No “Hollywood Heart Attack” symptoms for many women
Women under the age of 55 who have suffered a heart attack did not quickly seek treatment for a variety of reasons, including their uncertainty about whether non-traditional symptoms such as fatigue, indigestion, and shoulder and neck pain actually signal severe cardiovascular problems, Yale university researchers report today.
Researchers led by Judith Lichtman, associate professor of epidemiology at the Yale School of Public Health, conducted in-depth telephone interviews with 30 women, with an average age of 48, who recently had a heart attack. The interviews explored the women’s initial recognition and response to symptoms, their healthcare beliefs and their acute healthcare experiences. The findings were presented Friday at the American Heart Association’s 9th Scientific Forum on Quality of Care and Outcomes Research in Cardiovascular Disease and Stroke in Baltimore.
Lichtman noted many of the women were surprised that their actual symptoms differed from the “Hollywood heart attack” that they would have expected.
“They wish that they had known that symptoms such as neck and shoulder pain, abdominal discomfort that was easy to mistake for indigestion, or unusual fatigue could signal a heart problem,” she said. “They often said that TV doesn’t show examples of the symptoms they experienced. If they knew, they would have responded to the symptoms sooner.”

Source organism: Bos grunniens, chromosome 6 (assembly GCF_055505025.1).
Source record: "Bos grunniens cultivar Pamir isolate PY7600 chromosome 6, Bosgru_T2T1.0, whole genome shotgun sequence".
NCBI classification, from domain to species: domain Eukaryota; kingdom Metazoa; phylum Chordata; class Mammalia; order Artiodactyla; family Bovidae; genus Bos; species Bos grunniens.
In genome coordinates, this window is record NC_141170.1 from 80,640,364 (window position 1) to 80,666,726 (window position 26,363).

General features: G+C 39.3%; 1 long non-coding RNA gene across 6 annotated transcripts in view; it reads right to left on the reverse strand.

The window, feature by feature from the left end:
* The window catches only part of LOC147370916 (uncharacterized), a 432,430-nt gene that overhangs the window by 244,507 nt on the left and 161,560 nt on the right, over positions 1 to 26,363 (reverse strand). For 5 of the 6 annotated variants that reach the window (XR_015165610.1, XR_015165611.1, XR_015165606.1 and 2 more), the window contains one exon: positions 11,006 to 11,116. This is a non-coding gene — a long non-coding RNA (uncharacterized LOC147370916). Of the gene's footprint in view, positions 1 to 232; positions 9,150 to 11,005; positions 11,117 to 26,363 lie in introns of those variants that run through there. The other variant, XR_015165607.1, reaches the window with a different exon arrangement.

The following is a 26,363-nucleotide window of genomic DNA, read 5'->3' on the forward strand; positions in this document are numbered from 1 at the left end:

The report also describes the often complex internal dialogue that led more than half of the women in the study to delay seeking treatment for more than hour after their heart attack began.
Many of the women were uncertain about their symptoms, preferred to take over-the- counter medications, were concerned about how they would be treated by healthcare providers or cited competing time or family demands as more important than their own health needs. Many of these women said they experienced health system delays such as being triaged for non-cardiac conditions, even though many presented with typical heart disease symptoms.
While heart attacks among women under age 55 are responsible for less than 5 percent of the cases of heart diseases, they still account for 16,000 deaths and 40,000 hospitalizations annually.
Lichtman said, “There are large gaps in our understanding of the symptoms young women experience or reasons they delay seeking prompt care. Because heart disease is less common at this younger age, current media campaigns and prevention messages do not appear to be reaching this group.”